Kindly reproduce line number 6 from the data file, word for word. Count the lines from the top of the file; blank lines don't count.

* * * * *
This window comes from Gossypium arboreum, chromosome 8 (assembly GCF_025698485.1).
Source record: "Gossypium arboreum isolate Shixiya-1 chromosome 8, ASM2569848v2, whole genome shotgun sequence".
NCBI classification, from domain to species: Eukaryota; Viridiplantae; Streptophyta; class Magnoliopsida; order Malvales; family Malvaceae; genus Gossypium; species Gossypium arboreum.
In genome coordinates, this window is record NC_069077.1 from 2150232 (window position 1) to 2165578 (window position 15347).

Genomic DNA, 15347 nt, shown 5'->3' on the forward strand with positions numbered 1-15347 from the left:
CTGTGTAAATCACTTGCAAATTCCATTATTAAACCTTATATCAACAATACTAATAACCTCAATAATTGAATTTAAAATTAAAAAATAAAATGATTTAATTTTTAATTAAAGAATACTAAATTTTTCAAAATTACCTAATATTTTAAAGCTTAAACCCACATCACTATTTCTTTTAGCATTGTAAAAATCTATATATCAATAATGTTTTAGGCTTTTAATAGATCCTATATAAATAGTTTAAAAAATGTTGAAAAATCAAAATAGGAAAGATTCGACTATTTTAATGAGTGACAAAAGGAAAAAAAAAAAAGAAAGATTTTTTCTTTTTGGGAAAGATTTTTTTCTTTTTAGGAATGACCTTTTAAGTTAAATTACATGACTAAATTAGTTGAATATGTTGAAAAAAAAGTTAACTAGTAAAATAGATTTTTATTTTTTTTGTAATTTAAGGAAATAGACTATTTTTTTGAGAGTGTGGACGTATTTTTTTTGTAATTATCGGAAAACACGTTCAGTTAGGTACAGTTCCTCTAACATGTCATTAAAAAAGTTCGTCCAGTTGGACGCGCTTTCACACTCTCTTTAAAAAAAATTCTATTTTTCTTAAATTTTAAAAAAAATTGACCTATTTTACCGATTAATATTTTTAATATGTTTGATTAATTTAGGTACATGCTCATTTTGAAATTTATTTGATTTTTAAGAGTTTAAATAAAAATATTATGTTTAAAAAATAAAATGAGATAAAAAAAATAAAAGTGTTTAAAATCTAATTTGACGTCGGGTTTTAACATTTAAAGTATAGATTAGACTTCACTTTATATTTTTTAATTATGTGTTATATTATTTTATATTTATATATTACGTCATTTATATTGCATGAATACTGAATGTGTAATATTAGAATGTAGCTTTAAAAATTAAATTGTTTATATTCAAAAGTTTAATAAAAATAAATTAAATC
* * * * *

CTGTGTAAATCACTTGCAAATTCCATTATTAAACCTTATATCAACAATACTAATAACCTCAATAATTGAATTTAAAATTAAAAAATAAAATGATTTAATTTTTAATTAAAGAATACTAAATTTTTCAAAATTACCTAATATTTTAAAGCTTAAACCCACATCACTATTTCTTTTAGCATTGTAAAAATCTATATATCAATAATGTTTTAGGCTTTTAATAGATCCTATATAAATAGTTTAAAAAATGTTGAAAAATCAAAATAGGAAAGATTCGACTATTTTAATGAGTGACAAAAGGAAAAAAAAAAAAGAAAGATTTTTTCTTTTTGGGAAAGATTTTTTTCTTTTTAGGAATGACCTTTTAAGTTAAATTACATGACTAAATTAGTTGAATATGTTGAAAAAAAAGTTAACTAGTAAAATAGATTTTTATTTTTTTTGTAATTTAAGGAAATAGACTATTTTTTTGAGAGTGTGGACGTATTTTTTTTGTAATTATCGGAAAACACGTTCAGTTAGGTACAGTTCCTCTAACATGTCATTAAAAAAGTTCGTCCAGTTGGACGCGCTTTCACACTCTCTTTAAAAAAAATTCTATTTTTCTTAAATTTTAAAAAAAATTGACCTATTTTACCGATTAATATTTTTAATATGTTTGATTAATTTAGGTACATGCTCATTTTGAAATTTATTTGATTTTTAAGAGTTTAAATAAAAATATTATGTTTAAAAAATAAAATGAGATAAAAAAAATAAAAGTGTTTAAAATCTAATTTGACGTCGGGTTTTAACATTTAAAGTATAGATTAGACTTCACTTTATATTTTTTAATTATGTGTTATATTATTTTATATTTATATATTACGTCATTTATATTGCATGAATACTGAATGTGTAATATTAGAATGTAGCTTTAAAAATTAAATTGTTTATATTCAAAAGTTTAATAAAAATAAATTAAATC